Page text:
Based on the advantages, it sounds like choosing to build your app with React Native is a no-brainer. However, there are also some limitations to React Native, so it’s important to take these into consideration before making your decision. The main things to watch out for are:
: If your app requires a decent amount of smooth animation, then React Native may not be the best choice. By ‘a decent amount’, I’m not referring to something like Angry Birds
, but subtle things like Spotify’s transition of the tab-bar/compact player to the large player. Your designers may not always be able to get the animation that they desire, so it’s important to explore whether or not the designed animation affects the performance too much.
: If you have large lists, especially those that include images or video (think Instagram), then scroll performance may quickly become an issue that you’ll need to tackle. A good example of this is Discord. Whilst it still chooses React Native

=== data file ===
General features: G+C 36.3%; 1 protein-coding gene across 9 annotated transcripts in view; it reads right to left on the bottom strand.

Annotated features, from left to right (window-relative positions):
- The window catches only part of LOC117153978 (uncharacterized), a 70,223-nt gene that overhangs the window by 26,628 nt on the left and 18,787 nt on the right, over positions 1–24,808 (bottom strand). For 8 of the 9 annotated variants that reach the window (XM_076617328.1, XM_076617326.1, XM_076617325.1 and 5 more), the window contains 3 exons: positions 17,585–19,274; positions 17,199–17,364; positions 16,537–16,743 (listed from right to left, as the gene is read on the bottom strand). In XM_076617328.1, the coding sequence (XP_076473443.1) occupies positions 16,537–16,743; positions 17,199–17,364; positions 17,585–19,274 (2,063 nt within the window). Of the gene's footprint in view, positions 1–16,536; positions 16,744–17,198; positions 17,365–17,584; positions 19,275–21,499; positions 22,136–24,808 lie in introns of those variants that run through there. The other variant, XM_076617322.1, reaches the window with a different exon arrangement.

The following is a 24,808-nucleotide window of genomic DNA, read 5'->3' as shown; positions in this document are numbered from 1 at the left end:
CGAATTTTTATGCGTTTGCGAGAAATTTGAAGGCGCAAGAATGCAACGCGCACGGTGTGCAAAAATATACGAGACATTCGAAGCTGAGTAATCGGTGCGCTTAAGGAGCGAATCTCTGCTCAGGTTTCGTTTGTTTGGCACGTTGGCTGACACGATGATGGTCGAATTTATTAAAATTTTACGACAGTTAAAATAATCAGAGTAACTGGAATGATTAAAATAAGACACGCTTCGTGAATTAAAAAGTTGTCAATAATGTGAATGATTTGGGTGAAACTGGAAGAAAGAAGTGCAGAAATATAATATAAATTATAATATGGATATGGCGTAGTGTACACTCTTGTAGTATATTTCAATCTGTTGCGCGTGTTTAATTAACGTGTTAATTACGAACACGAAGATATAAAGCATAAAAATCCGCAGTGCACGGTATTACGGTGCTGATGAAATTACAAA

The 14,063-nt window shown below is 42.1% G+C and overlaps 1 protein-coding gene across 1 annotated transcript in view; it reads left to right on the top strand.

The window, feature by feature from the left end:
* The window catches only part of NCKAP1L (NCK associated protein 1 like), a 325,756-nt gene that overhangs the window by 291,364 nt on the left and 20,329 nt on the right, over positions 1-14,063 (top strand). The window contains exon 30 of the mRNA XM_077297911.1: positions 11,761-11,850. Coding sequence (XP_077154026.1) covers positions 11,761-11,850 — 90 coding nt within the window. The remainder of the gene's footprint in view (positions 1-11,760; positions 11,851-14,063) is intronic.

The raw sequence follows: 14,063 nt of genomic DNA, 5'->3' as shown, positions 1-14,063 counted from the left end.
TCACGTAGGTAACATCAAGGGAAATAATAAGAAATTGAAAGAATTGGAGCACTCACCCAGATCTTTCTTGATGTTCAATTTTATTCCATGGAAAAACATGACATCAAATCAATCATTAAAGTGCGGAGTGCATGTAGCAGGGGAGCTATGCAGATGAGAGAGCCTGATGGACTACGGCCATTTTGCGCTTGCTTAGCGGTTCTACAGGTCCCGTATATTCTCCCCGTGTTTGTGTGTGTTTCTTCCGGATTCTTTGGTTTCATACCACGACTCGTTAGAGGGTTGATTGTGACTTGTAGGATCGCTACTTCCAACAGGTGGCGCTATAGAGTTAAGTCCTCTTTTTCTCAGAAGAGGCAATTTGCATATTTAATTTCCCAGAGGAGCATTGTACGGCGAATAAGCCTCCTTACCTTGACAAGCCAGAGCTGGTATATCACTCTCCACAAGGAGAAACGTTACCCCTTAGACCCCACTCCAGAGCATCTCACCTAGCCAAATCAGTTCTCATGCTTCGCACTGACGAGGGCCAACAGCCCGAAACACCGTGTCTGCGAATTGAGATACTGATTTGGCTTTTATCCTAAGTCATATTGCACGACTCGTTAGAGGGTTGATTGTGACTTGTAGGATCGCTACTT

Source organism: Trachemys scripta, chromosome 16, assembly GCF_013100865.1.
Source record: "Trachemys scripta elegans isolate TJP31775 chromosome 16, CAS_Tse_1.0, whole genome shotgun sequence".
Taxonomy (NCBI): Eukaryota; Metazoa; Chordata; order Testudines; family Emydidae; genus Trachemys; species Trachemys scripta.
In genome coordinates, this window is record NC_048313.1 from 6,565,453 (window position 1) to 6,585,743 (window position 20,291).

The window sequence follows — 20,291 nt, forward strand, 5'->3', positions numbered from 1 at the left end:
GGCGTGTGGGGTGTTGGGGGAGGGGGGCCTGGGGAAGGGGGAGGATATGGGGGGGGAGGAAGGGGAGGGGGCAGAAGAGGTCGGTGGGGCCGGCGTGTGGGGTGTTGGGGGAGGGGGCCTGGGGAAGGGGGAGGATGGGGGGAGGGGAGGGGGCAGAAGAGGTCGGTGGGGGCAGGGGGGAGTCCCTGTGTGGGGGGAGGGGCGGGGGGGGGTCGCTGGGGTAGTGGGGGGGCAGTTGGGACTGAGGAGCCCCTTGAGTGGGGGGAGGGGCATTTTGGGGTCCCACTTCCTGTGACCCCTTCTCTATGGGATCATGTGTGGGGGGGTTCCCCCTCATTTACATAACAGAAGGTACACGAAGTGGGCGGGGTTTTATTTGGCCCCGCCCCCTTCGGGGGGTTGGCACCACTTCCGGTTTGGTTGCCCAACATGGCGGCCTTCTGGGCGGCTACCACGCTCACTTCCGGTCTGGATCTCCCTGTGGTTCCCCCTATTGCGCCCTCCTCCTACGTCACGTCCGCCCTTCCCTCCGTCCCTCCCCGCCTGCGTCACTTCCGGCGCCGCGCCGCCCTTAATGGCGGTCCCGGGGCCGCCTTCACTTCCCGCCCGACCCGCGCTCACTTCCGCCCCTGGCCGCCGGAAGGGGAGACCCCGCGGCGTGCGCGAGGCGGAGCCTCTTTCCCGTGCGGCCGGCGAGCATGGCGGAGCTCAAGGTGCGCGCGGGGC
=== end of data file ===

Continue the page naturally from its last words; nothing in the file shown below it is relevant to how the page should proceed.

, the team needed to invest a large amount of time and effort
into improving performance (even having to develop native modules to achieve this).
: There’s no built-in default End-to-End (E2E) testing library for React Native. There are solutions such as Detox
, but these aren’t as performant or reliable as the in-built E2E solutions that come as standard with Xcode and Android Studio.
Why is E2E testing important? It allows automation of critical user flows, helping to stop any bugs from making their way into your production app.
If you’re not careful, bottlenecks can occur, resulting in laggy user interactions, especially on older Android devices. In saying that, there is an open proposal
within the React Native community that looks to improve this, so it’s something to keep an eye on.
: Because of its cross-platform nature, it can be very easy to make unintentional compromises in user experience and flows when building apps with React Native. Whilst writing once for both platforms is a major benefit, there are subtle differences between platforms that ideally should be respected; for example, navigation, search experience, date pickers, and typography